Physical Evidence of
Jimmy Parker, sixteen, and Robert Tulloch, seventeen, both came from solid, two-parent, middle-class New England families. They both performed exceptionally well in school, and most of their high school teachers regarded them as intelligent young men with bright, promising futures. These promising futures, however, came to an abrupt end in April 2002 when a court in New Hampshire sentenced Parker to twenty-five years in prison and Tulloch to life without parole. Earlier, they had both pled guilty to the brutal and bloody knife murders of Half and Susanne Zantop, a New Hampshire couple who were professors at Dartmouth College.
On January 27, 2001, Roxanne Verona, a friend of the Zantops, having been invited to dinner, set out for the Zantop home in the small rustic village of Etna, New Hampshire, located just a few miles east of the Dartmouth College campus. At around 6:30 p.m. she pulled her gray Saab into the Zantop driveway. Everything seemed to be fine. However, a few minutes later, after finding the front door unlocked and going inside, she fled from the house in horror. Racing to a neighbor's house, she breathlessly asked to use their telephone, then dialed 911. The Zantops, she told the police dispatchet between gasps for air, had been murdered.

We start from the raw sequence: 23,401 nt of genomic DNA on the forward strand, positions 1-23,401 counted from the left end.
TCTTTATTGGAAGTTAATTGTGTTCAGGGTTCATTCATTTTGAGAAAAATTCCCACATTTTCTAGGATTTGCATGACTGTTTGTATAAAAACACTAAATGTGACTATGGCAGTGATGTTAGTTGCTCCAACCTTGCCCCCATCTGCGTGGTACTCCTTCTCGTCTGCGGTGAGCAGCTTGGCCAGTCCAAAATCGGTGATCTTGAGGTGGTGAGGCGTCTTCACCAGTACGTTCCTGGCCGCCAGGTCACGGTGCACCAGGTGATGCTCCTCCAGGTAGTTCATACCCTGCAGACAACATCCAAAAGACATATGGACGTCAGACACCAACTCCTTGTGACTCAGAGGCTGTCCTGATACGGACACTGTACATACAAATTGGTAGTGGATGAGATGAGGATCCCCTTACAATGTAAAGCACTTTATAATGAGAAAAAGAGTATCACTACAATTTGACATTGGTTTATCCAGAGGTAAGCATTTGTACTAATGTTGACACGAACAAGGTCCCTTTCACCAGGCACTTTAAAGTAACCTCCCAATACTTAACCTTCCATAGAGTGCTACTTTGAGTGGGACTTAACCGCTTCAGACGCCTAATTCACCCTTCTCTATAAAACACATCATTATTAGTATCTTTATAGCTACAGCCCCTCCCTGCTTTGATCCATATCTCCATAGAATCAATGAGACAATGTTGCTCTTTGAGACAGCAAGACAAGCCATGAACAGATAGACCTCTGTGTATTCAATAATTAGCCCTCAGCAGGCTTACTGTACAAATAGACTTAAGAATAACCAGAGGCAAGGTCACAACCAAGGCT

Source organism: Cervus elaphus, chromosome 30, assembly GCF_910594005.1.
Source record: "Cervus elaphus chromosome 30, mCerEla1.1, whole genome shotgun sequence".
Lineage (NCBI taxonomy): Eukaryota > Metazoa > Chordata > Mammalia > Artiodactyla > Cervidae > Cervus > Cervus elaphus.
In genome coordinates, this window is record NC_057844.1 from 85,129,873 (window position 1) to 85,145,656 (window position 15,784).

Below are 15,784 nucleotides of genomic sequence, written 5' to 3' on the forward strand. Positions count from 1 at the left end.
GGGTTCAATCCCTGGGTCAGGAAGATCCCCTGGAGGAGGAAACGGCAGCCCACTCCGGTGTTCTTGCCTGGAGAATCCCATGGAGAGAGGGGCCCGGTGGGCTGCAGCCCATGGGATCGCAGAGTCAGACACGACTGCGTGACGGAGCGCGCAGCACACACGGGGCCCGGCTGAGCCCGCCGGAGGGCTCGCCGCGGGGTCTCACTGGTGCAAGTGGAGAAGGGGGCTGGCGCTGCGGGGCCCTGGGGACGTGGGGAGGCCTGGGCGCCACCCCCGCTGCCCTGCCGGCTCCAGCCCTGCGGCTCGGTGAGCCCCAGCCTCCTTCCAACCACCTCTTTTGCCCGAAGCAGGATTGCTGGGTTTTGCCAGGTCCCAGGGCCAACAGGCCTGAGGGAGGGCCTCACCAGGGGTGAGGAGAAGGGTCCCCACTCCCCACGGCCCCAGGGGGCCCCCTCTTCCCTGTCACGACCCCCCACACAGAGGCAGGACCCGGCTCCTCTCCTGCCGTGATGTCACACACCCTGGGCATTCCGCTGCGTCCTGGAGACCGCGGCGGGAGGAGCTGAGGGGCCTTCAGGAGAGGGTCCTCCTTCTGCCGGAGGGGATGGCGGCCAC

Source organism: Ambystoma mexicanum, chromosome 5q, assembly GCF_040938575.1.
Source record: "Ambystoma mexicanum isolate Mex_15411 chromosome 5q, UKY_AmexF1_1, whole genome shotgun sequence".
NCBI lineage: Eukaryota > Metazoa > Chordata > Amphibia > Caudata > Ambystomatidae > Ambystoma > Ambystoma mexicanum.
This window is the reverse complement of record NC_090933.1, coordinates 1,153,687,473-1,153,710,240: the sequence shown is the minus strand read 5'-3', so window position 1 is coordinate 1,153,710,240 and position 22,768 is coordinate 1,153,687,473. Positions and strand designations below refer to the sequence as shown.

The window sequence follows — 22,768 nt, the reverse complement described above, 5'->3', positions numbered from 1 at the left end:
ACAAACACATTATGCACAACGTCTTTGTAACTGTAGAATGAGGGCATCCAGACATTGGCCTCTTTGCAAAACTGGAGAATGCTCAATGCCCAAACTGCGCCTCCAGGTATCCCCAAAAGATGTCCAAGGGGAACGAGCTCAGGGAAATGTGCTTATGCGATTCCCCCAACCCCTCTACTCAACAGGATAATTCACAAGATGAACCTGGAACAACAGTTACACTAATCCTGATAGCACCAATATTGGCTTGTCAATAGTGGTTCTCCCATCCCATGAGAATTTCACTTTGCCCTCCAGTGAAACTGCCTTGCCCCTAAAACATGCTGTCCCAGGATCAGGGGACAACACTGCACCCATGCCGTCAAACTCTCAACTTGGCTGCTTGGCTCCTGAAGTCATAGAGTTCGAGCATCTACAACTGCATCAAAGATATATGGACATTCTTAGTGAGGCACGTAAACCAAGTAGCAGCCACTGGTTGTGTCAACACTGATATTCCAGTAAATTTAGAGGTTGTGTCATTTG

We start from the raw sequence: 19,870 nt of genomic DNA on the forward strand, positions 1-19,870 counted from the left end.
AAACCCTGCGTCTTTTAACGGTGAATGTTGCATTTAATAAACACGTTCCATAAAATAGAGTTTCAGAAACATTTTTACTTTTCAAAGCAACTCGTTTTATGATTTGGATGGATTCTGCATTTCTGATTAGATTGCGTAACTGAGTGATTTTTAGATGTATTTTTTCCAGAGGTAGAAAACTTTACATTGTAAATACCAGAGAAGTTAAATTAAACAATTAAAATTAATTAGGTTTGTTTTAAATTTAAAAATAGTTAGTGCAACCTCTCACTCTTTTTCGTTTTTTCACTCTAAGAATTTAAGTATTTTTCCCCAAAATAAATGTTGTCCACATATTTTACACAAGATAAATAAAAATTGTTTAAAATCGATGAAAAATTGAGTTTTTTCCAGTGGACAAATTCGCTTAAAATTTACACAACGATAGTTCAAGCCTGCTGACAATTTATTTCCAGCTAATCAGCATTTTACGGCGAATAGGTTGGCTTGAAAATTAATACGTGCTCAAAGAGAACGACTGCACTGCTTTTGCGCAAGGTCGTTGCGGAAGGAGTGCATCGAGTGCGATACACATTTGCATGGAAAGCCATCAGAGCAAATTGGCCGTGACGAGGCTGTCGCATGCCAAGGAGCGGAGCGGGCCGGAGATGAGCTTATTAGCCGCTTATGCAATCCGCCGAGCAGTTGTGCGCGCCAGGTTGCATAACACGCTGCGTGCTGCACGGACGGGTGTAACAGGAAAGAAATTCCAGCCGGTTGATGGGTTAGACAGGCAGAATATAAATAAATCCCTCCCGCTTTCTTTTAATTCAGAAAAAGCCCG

[They were wonderful people,] Roxanne would later tell reporters. [They were special—intellectually, humanly, everything.]1